Stuttgart the home of Mercedes and Porsche will fight to save diesel in its streets
By: Fedora Atjeh | Oktober 04, 2017
The German state of Baden-Wuerttemberg has announced its rejection of the injunction that forces it to ban diesel cars in the streets of its capital, Stuttgart. The region will appeal a decision that was made last July and which meant that in early 2018, the circulation of diesel-powered vehicles would be a thing of the past.
Stuttgart is the capital of the German state Baden-Württemberg; is the largest city in Baden-Württemberg and sixth in Germany, and home to giants like Daimler, Porsche and Bosch. It was the so-called 'diesel summit' held in Berlin in August, which put the arguments of the main players in the automotive industry and the state before an imminent war against diesel engines. The results, bittersweet.
In July, a judge from the Administrative Litigation Court called for a rapid ban on the circulation of diesel vehicles in Stuttgart; a ruling that was supported by another judge who gave the reason in turn to a lawsuit filed by the organization Deutsche Umwelthilfe (German Aid for the Environment).
Baden-Württemberg, governed by a coalition of conservatives and green ecologists, had already said that it would study the court's decision, which it considers to be the only way to meet the nitrogen oxide (NOx) emission standards of the European Union and thus improve the poor air quality of the German region.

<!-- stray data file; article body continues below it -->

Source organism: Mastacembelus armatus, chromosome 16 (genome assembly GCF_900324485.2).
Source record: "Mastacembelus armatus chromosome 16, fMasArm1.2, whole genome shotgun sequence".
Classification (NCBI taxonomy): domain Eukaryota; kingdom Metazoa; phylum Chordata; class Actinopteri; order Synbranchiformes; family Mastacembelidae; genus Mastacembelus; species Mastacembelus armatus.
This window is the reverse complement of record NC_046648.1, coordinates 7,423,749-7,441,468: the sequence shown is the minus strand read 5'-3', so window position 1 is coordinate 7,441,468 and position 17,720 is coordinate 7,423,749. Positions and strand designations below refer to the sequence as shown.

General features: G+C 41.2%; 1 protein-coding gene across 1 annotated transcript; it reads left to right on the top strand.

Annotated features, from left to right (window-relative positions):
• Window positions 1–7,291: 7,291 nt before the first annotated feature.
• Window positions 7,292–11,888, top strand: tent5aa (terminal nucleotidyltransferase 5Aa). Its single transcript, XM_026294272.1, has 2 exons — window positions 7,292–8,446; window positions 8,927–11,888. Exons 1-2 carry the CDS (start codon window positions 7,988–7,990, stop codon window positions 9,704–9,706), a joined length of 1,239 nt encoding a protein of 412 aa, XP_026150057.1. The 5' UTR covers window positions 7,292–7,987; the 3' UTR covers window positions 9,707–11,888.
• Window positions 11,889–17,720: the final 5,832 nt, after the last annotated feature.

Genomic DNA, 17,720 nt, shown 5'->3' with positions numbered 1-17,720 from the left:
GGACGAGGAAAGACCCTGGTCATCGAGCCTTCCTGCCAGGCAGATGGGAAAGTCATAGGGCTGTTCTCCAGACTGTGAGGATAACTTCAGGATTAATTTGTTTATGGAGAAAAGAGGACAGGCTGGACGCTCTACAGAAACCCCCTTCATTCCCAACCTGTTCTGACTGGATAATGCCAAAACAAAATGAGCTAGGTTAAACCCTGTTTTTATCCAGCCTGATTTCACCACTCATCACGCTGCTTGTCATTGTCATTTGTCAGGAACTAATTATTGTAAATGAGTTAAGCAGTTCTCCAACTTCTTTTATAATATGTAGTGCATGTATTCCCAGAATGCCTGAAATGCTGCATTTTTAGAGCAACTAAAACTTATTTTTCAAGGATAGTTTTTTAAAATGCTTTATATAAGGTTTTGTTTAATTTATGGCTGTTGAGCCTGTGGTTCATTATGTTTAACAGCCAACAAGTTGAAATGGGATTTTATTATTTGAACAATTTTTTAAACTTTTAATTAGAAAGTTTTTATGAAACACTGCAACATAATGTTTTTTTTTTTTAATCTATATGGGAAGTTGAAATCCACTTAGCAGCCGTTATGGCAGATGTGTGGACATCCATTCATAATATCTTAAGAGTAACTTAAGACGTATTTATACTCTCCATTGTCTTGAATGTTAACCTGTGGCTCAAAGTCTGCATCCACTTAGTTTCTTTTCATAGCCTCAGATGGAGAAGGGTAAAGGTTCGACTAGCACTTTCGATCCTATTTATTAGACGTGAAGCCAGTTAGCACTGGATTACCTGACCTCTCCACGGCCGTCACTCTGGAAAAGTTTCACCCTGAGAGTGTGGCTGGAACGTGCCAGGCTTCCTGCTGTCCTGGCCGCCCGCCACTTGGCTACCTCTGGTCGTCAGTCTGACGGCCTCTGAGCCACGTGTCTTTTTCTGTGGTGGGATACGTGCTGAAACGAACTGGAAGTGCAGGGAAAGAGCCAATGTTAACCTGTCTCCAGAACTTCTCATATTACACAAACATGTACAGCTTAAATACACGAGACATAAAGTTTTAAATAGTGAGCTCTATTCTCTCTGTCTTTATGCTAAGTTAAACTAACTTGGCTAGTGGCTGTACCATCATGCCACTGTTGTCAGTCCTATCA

Faced with the possibility of taking 15 million vehicles off the map, it was agreed to hold the diesel summit with ministers and state leaders in Berlin in the face of growing nervousness in the automotive industry.
Conclusions? The manufacturers promise to upgrade 5.3 million diesel vehicles, the proclamation of "improving diesel instead of banning it" and criticism of environmental factions, which summarized the agreements reached as "oxygen to dying engines."
The Dieselgate scandal by the Volkswagen Group and recent cartels uncovered between car and truck manufacturers (the latter settled a few days ago with record fines) have put the eye on diesel technology, considered by associations such as ACEA as a mere bridge to hybrid and alternative engines.
Until the Leipzig Federal Administrative Court gives its ruling, it will not be necessary for the prohibition (which exempts public services) to enter into force, so that the struggle to save a technology which many consider moribund, will continue, even more so in the cradle European diesel market. A word whose meaning is irrevocably associated with evil.